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Thus far in the 2016 election cycle, candidates and pundits alike have made strong claims about the influence of money in politics.

Bernie Sanders has quipped, “many people have the mistaken impression that Congress regulates Wall Street ... the real truth is that Wall Street regulates the Congress.” In his own way, Donald Trump has expressed a similar sentiment: “The fact is that whether it’s Jeb or Hillary or any of them, they’re all controlled by these people and the people that control them are the special interests, the lobbyists, and the donors.”

The prevailing “conventional wisdom” has held that the votes of our representatives (or at least their time and attention) are bought and sold by the richest Americans.

Yet, for all of the hand-wringing about money in politics today, rigorous analysis (especially in the American Political Science Review and Lobbying and Policy Change) has failed to vindicate this conventional wisdom. Two regular findings throughout that the past 30 years of research call the conventional wisdom into question.

First, when moneyed interests lobby or contribute campaign funds to politicians, they focus their efforts almost entirely on their strongest allies. At first blush, this observation should make obvious sense: of course the National Rifle Association donates money to rural Republicans instead of urban Democrats, for example. But from the perspective of the “conventional wisdom,” these donation patterns make little sense at all.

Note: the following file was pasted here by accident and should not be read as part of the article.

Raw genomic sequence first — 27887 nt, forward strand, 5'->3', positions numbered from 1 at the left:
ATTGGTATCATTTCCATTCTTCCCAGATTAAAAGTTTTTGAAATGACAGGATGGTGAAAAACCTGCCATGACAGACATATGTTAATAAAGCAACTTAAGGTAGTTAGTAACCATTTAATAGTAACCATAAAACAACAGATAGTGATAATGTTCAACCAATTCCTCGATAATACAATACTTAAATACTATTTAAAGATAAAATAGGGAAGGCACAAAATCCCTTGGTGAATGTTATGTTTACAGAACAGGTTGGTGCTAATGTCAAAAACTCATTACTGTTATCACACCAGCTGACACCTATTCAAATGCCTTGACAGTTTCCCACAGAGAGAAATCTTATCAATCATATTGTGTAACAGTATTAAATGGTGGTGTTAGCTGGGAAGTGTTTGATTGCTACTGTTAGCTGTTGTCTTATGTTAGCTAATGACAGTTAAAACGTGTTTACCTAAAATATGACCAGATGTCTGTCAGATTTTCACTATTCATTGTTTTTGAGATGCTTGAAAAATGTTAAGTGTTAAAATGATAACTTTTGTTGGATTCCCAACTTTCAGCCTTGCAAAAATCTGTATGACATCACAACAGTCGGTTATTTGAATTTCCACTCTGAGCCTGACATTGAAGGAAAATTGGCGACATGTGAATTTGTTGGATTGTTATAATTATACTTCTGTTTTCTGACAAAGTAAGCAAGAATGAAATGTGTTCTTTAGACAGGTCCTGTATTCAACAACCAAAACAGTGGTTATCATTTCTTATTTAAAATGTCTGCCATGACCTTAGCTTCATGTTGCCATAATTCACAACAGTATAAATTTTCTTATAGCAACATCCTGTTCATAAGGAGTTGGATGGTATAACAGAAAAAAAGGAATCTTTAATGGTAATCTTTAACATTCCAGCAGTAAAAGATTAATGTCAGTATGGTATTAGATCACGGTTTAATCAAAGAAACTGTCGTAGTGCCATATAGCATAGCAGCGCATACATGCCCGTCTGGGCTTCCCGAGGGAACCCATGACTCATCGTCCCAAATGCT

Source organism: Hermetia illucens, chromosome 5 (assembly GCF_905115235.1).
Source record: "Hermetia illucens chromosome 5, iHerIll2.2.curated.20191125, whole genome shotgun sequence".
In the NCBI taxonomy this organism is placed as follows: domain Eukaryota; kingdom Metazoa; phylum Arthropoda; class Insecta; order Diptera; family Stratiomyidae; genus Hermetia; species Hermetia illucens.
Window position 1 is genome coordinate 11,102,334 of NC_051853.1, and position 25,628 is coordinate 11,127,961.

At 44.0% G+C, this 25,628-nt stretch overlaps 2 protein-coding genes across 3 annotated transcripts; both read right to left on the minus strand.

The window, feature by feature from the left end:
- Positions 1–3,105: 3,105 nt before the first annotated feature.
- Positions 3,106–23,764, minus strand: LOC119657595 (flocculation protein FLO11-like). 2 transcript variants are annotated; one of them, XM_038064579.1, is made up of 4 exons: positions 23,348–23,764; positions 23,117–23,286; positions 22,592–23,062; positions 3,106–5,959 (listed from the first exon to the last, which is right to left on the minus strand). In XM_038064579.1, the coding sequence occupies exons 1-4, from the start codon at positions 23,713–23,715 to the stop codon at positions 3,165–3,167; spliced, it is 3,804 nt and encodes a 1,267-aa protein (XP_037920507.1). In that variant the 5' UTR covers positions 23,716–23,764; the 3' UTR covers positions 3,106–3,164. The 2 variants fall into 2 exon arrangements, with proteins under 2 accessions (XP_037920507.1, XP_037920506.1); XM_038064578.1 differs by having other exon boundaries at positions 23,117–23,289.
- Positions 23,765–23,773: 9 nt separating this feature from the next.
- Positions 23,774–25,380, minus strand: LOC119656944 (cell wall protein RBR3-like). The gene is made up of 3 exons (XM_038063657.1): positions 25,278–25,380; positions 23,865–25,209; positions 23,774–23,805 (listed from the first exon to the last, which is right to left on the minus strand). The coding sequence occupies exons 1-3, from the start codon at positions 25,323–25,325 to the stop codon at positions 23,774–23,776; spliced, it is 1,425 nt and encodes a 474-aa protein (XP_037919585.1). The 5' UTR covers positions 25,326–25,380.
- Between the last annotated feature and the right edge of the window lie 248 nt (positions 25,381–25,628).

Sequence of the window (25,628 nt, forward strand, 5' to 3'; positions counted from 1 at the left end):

If our politicians are “bought and sold” in the way the pundits might lead us to believe, why are they wasting their money on candidates with whom they already agree? Why are they not instead focusing their efforts on politicians who are on the fence about (or even marginally opposed to) the moneyed interests’ agenda? According to conventional wisdom, moneyed interests are at best inefficient investors and at worst, foolish.

Second, most donations from moneyed interests, particularly to members of Congress, tend to be surprisingly small. Interest groups donated an average of just $274 per member of Congress in 2014. Given the extreme demand for the time and attention of our legislators, this price seems rather low if we are to believe the conventional wisdom about money in politics. After all, our legislators allocate more than $1 trillion of discretionary spending each year. Shouldn’t demand for the time of such powerful actors drive the price of access much higher?

These two basic observations by no means establish that money in politics doesn’t matter — of course it does.

But they do cast serious doubt on the needlessly cynical conventional wisdom that our elected officials are bought and sold like stock in a corporation. Little serious research today finds evidence to that effect, and it seems far more plausible that money does more to create gridlock and policy stasis than to buy policy change. Even in the cases where money does influence policy change, it likely does so when moneyed interests join together with already sympathetic policymakers to advance a shared agenda.

America faces yet another important election in a few short months, the results of which will determine a great deal about what immigration, economic and foreign policy will look like for the foreseeable future. Undoubtedly, money will play a role in the campaign process.

However, rather than bemoaning the supposed effects of this money on elected leaders, Americans should instead inform themselves about the candidates and issues.

Jesse Crosson and James Strickland are doctoral students in political science at the University of Michigan.

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